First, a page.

A scientific approach to assessing return to play after concussion in NFL

September 12, 2012, University at Buffalo

(Medical Xpress)—After sustaining a concussion, when can an athlete safely return to play? That's the primary question for professional and amateur athletes alike.

Now, University at Buffalo sports medicine researchers have been awarded $100,000 from NFL Charities to develop the most objective, scientific method of determining when an athlete who has had a concussion can safely return to play.

NFL Charities, the charitable foundation of the owners, has awarded the 18-month grant to researchers at the Concussion Management Clinic in the Department of Orthopaedics in the UB School of Medicine and Biomedical Sciences. The grant to UB is one of 15 totaling $1.5 million that NFL Charities is providing to researchers nationwide to support sports-related medical research on concussion/ and .

"Concussion itself poses little risk if it is properly managed; the only risk acutely is hemorrhage, which is generally detected through CT scans," says John Leddy, MD, director of UB's Concussion Management Clinic; clinical associate professor of orthopaedics, and ; and principal investigator on the grant.

"However, return to play before complete recovery involves much more serious risk," Leddy continues. "Therefore, it is important that a systematic, scientifically based return-to-play protocol be established and that it is proven to be valid and reliable. This is what we will be doing with this grant."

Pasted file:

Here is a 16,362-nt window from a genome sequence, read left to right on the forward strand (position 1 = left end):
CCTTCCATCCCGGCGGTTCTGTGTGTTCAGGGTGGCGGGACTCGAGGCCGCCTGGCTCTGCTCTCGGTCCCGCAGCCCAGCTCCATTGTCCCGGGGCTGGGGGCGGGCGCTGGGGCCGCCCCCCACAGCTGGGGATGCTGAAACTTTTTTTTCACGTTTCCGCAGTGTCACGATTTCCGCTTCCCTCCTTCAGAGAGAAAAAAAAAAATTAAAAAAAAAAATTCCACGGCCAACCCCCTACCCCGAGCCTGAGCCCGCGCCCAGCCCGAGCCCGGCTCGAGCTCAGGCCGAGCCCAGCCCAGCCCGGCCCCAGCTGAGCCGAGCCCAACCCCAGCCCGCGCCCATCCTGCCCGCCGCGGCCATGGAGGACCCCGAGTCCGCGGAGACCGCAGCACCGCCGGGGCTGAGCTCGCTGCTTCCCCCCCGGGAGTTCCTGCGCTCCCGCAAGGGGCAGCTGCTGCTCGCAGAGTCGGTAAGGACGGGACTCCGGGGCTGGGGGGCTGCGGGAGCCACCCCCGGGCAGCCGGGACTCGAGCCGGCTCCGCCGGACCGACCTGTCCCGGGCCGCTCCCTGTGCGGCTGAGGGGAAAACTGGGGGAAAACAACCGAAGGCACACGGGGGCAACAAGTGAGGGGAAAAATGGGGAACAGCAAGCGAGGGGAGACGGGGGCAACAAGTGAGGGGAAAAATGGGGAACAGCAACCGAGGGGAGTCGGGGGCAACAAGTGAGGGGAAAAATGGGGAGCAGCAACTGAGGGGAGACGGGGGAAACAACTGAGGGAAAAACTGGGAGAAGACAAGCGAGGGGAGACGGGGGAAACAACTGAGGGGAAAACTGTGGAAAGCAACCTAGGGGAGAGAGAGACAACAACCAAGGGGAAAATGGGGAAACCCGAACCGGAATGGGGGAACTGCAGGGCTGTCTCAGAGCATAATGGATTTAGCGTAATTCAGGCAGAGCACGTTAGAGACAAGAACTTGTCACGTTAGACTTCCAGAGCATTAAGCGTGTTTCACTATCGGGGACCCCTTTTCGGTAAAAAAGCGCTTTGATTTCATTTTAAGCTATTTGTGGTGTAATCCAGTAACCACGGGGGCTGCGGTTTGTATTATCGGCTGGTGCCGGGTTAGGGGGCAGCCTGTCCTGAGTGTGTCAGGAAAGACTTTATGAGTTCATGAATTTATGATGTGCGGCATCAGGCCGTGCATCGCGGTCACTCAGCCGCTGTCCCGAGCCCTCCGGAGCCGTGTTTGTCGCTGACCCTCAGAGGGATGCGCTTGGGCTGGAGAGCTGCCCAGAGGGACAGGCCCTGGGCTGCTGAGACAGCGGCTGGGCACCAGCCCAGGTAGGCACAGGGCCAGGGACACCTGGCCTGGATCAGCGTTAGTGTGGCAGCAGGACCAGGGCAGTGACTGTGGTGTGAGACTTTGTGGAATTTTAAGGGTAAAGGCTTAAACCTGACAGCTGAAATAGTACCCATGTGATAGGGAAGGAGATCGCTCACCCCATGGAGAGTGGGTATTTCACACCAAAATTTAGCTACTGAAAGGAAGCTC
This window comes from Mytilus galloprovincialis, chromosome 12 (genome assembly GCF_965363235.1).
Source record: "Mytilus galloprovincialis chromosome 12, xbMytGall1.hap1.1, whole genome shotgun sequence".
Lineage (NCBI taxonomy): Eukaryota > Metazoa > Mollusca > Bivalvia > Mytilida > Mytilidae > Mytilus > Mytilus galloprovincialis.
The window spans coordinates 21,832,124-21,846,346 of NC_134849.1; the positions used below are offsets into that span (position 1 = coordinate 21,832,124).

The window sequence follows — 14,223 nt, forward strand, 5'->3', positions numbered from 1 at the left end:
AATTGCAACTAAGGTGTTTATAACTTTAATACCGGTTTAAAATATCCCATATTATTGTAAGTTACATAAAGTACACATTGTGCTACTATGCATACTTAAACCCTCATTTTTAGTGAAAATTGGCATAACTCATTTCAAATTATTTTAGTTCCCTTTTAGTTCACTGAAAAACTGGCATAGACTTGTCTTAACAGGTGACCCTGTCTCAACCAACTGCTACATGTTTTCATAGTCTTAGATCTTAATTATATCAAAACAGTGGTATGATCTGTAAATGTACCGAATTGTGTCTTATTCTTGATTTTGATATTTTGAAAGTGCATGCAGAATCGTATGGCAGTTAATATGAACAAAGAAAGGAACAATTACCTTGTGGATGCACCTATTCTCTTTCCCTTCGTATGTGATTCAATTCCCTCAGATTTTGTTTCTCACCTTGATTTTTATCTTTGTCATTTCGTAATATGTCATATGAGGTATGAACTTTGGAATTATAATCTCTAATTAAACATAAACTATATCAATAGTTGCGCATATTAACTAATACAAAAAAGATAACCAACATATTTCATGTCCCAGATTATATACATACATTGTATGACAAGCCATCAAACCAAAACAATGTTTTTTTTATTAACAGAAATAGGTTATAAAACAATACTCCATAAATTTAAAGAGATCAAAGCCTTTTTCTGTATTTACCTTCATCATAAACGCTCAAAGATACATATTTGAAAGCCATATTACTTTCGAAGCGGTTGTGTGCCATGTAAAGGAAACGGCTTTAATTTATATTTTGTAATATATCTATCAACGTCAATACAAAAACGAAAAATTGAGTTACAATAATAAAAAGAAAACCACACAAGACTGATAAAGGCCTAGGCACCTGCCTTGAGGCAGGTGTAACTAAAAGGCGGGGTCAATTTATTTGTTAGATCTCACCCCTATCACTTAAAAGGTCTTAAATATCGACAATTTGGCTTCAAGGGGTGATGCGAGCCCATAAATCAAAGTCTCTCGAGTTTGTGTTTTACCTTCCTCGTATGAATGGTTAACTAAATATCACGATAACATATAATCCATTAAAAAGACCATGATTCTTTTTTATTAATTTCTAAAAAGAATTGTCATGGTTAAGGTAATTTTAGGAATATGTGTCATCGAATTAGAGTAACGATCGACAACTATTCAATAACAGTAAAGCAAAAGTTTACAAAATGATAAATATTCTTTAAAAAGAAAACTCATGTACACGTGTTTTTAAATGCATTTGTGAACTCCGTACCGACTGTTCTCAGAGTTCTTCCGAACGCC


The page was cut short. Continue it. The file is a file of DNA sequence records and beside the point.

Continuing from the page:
To date, that hasn't existed, he says, with team physicians often relying on more subjective assessments of an athlete's ability to exercise without experiencing symptoms.

Leddy will conduct the research with his colleague, Barry Willer, PhD, UB professor of psychiatry and rehabilitation science, who is co-principal investigator on the grant.

Over the next 18 months, the UB researchers will test between 35 and 50 athletes from the Buffalo Bills, the Buffalo Sabres and athletes from Western New York colleges, including UB, who sustain concussions in the 2012-2013 season, as well as healthy control subjects.

"We are excited that NFL Charities has awarded this grant to University at Buffalo sports medicine researchers," says Mary Owen, Bills executive vice president for strategic planning. "The research that will be conducted by Dr. Leddy, Dr. Willer and others will benefit athletes at all levels and this is another example of how the Bills and the NFL continue to give back to our Western New York community."

Physiological variables that will be tested during exercise in concussed athletes and healthy controls include heart rate, blood pressure, pulmonary ventilation, cerebral blood flow and other measurements that Leddy and Willer have demonstrated are impacted when someone has had a concussion.

"We'll take these measurements both when concussed athletes are still having cognitive symptoms and when they feel like they have recovered," says Leddy. "We'll be looking at sophisticated MRI images and measuring the athletes' ability to exercise to a maximum rate without a return of their symptoms, all of which will help us gather more objective physiological evidence."